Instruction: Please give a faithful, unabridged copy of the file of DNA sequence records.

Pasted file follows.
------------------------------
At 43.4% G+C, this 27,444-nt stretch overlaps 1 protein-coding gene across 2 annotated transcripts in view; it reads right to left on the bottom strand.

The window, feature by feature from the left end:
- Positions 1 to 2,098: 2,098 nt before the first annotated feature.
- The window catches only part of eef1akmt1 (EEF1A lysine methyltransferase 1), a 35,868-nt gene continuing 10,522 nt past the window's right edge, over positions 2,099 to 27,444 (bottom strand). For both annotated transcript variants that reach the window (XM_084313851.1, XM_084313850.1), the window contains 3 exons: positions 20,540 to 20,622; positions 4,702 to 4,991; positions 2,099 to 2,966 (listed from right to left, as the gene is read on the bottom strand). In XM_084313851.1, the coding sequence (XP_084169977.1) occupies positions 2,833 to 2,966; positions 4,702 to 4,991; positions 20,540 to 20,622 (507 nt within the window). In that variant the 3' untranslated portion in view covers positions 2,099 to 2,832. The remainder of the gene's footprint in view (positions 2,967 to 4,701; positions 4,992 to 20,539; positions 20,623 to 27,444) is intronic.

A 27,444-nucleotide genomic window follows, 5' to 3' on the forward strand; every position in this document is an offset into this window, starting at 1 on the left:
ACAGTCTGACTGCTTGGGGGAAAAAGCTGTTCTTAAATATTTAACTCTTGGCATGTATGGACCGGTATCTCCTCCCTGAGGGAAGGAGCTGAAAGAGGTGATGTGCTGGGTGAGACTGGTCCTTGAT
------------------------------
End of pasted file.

At 43.4% G+C, this 27,444-nt stretch overlaps 1 protein-coding gene across 2 annotated transcripts in view; it reads right to left on the bottom strand.

The window, feature by feature from the left end:
- Positions 1 to 2,098: 2,098 nt before the first annotated feature.
- The window catches only part of eef1akmt1 (EEF1A lysine methyltransferase 1), a 35,868-nt gene continuing 10,522 nt past the window's right edge, over positions 2,099 to 27,444 (bottom strand). For both annotated transcript variants that reach the window (XM_084313851.1, XM_084313850.1), the window contains 3 exons: positions 20,540 to 20,622; positions 4,702 to 4,991; positions 2,099 to 2,966 (listed from right to left, as the gene is read on the bottom strand). In XM_084313851.1, the coding sequence (XP_084169977.1) occupies positions 2,833 to 2,966; positions 4,702 to 4,991; positions 20,540 to 20,622 (507 nt within the window). In that variant the 3' untranslated portion in view covers positions 2,099 to 2,832. The remainder of the gene's footprint in view (positions 2,967 to 4,701; positions 4,992 to 20,539; positions 20,623 to 27,444) is intronic.

A 27,444-nucleotide genomic window follows, 5' to 3' on the forward strand; every position in this document is an offset into this window, starting at 1 on the left:
ACAGTCTGACTGCTTGGGGGAAAAAGCTGTTCTTAAATATTTAACTCTTGGCATGTATGGACCGGTATCTCCTCCCTGAGGGAAGGAGCTGAAAGAGGTGATGTGCTGGGTGAGACTGGTCCTTGAT